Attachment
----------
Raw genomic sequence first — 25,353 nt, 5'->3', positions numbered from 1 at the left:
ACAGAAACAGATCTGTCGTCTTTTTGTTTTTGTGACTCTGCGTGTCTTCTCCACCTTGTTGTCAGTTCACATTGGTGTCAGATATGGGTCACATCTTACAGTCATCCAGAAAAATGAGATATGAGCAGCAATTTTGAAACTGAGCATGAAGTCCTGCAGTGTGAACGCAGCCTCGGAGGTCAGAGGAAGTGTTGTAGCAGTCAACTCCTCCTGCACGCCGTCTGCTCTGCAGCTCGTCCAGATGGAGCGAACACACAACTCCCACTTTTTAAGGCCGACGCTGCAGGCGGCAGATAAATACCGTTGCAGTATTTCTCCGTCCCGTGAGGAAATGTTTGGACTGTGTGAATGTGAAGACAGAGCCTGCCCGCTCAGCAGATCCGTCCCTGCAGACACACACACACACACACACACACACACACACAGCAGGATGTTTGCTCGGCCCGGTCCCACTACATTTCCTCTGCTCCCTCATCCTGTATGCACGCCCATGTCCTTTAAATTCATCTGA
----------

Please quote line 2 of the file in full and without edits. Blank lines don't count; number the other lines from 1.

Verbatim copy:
ACAGAAACAGATCTGTCGTCTTTTTGTTTTTGTGACTCTGCGTGTCTTCTCCACCTTGTTGTCAGTTCACATTGGTGTCAGATATGGGTCACATCTTACAGTCATCCAGAAAAATGAGATATGAGCAGCAATTTTGAAACTGAGCATGAAGTCCTGCAGTGTGAACGCAGCCTCGGAGGTCAGAGGAAGTGTTGTAGCAGTCAACTCCTCCTGCACGCCGTCTGCTCTGCAGCTCGTCCAGATGGAGCGAACACACAACTCCCACTTTTTAAGGCCGACGCTGCAGGCGGCAGATAAATACCGTTGCAGTATTTCTCCGTCCCGTGAGGAAATGTTTGGACTGTGTGAATGTGAAGACAGAGCCTGCCCGCTCAGCAGATCCGTCCCTGCAGACACACACACACACACACACACACACACACACAGCAGGATGTTTGCTCGGCCCGGTCCCACTACATTTCCTCTGCTCCCTCATCCTGTATGCACGCCCATGTCCTTTAAATTCATCTGA